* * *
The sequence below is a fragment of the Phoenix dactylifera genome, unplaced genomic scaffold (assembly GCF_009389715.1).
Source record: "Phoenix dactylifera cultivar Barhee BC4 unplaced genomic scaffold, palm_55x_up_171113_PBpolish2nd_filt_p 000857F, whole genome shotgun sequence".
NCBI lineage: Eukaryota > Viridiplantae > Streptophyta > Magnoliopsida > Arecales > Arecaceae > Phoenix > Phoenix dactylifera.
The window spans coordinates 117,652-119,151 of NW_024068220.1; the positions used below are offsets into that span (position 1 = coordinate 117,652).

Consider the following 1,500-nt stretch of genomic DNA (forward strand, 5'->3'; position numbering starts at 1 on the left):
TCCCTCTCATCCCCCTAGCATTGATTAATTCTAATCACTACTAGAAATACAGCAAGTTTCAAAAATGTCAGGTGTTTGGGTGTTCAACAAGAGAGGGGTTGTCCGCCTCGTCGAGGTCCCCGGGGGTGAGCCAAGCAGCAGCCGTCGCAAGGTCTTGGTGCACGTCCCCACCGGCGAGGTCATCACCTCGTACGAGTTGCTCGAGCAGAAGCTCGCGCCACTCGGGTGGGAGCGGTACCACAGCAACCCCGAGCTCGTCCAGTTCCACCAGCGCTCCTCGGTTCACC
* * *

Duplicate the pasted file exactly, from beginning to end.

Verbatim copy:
The sequence below is a fragment of the Phoenix dactylifera genome, unplaced genomic scaffold (assembly GCF_009389715.1).
Source record: "Phoenix dactylifera cultivar Barhee BC4 unplaced genomic scaffold, palm_55x_up_171113_PBpolish2nd_filt_p 000857F, whole genome shotgun sequence".
NCBI lineage: Eukaryota > Viridiplantae > Streptophyta > Magnoliopsida > Arecales > Arecaceae > Phoenix > Phoenix dactylifera.
The window spans coordinates 117,652-119,151 of NW_024068220.1; the positions used below are offsets into that span (position 1 = coordinate 117,652).

Consider the following 1,500-nt stretch of genomic DNA (forward strand, 5'->3'; position numbering starts at 1 on the left):
TCCCTCTCATCCCCCTAGCATTGATTAATTCTAATCACTACTAGAAATACAGCAAGTTTCAAAAATGTCAGGTGTTTGGGTGTTCAACAAGAGAGGGGTTGTCCGCCTCGTCGAGGTCCCCGGGGGTGAGCCAAGCAGCAGCCGTCGCAAGGTCTTGGTGCACGTCCCCACCGGCGAGGTCATCACCTCGTACGAGTTGCTCGAGCAGAAGCTCGCGCCACTCGGGTGGGAGCGGTACCACAGCAACCCCGAGCTCGTCCAGTTCCACCAGCGCTCCTCGGTTCACC